Higher Bleeding Rates Detected in J&J-Bayer Drug
A heart drug from Johnson & Johnson and Bayer AG was recently proven to be effective in preventing certain blood clotsâ€”even though it may cause higher bleeding rates that limit the drugâ€™s effectiveness.
Patients who received the drug, rivaroxaban, experienced bleeding at more than double the rate of those in a group given an anticoagulant and a placebo, according to a study presented at the American College of Cardiology in New Orleans.
Around 8.100 patients participated in the study. Half were given rivaroxaban for 35 days, and the others were given an anticoagulant called Lovenox for 10 days and a placebo for the rest of the study. At 35 days, use of rivaroxaban reduced risk of clots and clot-related deaths to 4.4%, versus 5.7% in the Lovenox/placebo group. Two point eight of rivaroxaban users experienced clinically relevant bleeding at 10 days, and 4.1% at 35 days. The rates for patients in the Lovenox/placebo group were 1.2% and 1.7%.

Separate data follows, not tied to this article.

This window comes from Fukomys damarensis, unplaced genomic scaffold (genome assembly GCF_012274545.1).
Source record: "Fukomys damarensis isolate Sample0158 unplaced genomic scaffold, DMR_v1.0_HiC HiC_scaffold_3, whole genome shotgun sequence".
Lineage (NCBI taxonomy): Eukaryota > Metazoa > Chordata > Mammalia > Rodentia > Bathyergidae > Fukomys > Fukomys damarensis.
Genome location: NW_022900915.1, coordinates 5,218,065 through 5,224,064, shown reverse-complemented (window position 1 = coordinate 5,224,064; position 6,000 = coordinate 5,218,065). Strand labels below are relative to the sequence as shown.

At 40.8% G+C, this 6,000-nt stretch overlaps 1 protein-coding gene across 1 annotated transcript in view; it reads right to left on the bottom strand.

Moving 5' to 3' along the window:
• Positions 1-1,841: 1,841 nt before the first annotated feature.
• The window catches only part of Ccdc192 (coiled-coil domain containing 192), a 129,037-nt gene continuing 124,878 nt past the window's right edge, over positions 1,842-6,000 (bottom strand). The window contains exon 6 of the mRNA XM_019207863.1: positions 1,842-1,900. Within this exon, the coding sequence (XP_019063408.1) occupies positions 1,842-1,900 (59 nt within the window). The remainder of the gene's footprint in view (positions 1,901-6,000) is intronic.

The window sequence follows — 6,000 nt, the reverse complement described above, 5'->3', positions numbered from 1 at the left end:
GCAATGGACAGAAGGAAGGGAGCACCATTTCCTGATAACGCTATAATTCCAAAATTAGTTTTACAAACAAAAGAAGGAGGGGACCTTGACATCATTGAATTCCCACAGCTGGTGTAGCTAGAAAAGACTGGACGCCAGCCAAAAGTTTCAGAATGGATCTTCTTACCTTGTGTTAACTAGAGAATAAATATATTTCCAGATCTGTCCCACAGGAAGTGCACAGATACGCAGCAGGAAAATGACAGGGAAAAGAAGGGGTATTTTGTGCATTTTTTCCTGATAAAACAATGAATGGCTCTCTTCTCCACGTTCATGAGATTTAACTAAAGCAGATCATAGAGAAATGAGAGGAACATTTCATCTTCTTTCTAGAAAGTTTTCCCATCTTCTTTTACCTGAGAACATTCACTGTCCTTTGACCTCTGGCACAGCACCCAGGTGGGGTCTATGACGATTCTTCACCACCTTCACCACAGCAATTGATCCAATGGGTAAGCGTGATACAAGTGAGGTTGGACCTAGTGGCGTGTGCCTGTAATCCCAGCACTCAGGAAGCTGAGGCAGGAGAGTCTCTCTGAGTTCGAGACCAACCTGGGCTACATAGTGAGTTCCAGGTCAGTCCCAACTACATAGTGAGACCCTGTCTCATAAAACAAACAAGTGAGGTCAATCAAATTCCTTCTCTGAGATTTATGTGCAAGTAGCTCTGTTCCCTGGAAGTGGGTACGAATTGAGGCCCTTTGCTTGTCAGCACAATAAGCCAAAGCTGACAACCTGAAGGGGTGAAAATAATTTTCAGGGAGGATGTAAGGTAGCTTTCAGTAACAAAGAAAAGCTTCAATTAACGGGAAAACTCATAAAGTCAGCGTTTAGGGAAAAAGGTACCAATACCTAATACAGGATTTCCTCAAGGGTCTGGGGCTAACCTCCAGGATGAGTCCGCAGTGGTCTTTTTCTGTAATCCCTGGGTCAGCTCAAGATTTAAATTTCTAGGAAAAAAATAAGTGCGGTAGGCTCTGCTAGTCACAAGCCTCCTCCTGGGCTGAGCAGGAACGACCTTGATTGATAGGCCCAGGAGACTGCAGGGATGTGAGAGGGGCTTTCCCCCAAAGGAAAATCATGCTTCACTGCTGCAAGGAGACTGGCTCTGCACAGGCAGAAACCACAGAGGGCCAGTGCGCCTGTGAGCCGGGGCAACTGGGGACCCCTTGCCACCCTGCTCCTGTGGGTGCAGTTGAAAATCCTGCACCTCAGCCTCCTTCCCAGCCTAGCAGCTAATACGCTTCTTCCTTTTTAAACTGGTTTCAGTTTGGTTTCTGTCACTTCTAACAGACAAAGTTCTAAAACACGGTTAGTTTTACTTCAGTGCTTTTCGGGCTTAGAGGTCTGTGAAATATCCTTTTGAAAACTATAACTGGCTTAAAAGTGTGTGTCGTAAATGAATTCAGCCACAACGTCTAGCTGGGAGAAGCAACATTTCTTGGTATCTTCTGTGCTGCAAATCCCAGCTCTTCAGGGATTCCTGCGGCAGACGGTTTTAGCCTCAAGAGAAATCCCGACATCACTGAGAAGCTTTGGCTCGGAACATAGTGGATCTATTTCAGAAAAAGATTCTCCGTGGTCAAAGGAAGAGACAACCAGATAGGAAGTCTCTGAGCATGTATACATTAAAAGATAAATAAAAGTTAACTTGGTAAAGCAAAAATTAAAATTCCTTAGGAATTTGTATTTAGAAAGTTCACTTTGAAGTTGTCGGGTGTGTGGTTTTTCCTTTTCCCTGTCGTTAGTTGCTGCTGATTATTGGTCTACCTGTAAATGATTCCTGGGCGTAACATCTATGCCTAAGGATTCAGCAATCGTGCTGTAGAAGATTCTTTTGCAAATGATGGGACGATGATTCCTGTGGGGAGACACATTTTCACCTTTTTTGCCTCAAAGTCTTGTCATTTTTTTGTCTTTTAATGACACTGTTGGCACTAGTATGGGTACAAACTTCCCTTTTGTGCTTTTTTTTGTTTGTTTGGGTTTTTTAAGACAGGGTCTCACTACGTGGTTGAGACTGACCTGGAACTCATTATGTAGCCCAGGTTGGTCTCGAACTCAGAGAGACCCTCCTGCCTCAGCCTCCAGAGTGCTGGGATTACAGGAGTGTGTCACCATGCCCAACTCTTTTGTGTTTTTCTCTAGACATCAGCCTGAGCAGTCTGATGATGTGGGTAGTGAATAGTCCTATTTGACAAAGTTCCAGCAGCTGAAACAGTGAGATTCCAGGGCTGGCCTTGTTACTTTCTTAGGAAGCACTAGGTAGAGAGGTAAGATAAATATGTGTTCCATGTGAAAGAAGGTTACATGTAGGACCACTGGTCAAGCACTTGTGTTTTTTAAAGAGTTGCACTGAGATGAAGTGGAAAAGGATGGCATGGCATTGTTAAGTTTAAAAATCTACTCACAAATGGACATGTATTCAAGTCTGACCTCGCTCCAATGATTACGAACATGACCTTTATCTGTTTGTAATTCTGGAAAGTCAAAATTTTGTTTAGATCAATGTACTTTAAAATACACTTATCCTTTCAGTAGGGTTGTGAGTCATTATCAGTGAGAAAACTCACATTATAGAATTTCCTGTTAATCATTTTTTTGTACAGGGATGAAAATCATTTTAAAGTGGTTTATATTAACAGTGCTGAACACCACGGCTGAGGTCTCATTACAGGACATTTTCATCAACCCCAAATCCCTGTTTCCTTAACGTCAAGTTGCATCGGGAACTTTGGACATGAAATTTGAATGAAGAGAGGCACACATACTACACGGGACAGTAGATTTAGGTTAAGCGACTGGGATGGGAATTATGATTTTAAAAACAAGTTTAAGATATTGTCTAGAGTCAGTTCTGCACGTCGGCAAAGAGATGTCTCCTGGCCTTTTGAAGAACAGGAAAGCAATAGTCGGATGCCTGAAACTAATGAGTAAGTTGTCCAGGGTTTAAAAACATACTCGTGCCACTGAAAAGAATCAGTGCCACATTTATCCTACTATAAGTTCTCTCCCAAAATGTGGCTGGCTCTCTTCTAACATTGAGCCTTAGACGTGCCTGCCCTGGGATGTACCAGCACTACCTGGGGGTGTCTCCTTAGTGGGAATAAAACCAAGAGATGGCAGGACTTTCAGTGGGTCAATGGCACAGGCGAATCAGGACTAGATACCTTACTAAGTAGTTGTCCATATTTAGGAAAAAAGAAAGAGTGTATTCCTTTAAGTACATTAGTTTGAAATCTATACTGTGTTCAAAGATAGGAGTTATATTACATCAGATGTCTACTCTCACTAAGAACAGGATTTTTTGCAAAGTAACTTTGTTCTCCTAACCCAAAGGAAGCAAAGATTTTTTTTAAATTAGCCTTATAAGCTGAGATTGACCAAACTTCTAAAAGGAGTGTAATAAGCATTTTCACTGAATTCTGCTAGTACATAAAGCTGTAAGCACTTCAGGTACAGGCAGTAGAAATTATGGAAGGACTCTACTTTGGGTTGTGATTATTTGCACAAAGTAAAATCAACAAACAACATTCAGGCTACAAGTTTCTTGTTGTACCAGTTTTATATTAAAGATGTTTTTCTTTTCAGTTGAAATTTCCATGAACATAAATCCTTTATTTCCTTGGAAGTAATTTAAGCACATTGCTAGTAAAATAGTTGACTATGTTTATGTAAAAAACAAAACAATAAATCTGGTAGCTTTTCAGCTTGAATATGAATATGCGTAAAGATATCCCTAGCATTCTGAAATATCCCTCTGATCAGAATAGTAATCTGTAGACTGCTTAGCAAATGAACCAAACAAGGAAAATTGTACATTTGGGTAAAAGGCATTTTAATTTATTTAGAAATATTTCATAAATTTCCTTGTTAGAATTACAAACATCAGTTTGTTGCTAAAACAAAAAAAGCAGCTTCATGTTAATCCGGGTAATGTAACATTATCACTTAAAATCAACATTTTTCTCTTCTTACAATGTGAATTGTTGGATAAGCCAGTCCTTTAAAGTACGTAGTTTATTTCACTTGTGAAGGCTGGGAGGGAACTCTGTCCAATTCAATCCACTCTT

Rivaroxaban has been commercially available in Europe under the brand Xarelto since 2008. J&J and Bayer are seeking to expand the drugâ€™s availability to the United States and for uses beyond the prevention of blood clots. The U.S. Food and Drug Administration could determine this year on atrial fibrillation and clot-prevention applications for rivaroxaban.
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